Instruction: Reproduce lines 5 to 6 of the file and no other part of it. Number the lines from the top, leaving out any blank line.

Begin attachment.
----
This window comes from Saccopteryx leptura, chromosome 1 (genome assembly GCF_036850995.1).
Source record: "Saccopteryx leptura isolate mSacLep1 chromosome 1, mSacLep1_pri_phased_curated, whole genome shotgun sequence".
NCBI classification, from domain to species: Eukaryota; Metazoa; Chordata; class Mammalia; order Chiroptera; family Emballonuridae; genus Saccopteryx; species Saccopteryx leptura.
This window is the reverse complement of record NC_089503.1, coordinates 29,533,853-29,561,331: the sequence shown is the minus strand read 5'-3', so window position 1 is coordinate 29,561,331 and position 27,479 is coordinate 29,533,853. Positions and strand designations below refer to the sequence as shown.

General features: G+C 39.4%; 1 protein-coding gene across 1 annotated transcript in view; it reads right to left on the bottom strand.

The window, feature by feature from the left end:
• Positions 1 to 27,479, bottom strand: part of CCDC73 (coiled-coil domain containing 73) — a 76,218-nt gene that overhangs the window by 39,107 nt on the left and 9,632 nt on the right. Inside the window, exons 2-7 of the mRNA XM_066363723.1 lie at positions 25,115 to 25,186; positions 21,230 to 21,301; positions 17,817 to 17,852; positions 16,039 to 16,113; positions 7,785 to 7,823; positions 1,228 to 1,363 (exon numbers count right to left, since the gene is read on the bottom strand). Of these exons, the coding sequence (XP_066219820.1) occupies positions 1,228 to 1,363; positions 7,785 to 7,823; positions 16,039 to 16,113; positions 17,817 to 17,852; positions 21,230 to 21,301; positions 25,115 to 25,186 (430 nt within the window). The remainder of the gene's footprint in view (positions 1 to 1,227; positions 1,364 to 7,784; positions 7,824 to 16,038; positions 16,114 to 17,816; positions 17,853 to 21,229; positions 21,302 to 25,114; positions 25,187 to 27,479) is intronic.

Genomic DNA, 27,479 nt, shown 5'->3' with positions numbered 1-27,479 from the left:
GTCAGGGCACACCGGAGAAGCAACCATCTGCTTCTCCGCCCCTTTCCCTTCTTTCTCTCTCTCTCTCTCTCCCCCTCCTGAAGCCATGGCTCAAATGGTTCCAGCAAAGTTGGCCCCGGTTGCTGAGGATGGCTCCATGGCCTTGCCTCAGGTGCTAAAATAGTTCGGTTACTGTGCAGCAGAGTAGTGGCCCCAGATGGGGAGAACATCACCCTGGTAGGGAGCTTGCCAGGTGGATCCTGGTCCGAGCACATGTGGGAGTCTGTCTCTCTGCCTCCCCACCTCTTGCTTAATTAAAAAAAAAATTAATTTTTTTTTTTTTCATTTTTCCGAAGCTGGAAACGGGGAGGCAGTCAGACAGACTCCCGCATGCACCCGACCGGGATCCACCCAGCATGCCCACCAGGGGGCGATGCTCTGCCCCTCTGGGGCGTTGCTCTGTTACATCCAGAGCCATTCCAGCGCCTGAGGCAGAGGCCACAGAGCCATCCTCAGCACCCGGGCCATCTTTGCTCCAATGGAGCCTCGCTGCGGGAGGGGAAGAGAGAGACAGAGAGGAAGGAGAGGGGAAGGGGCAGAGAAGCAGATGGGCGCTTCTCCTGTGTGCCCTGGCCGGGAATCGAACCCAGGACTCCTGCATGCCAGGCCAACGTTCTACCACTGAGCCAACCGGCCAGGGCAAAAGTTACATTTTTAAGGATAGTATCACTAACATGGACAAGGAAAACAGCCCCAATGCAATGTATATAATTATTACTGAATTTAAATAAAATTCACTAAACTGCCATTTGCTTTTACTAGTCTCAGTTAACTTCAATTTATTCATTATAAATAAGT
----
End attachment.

General features: G+C 39.4%; 1 protein-coding gene across 1 annotated transcript in view; it reads right to left on the bottom strand.

The window, feature by feature from the left end: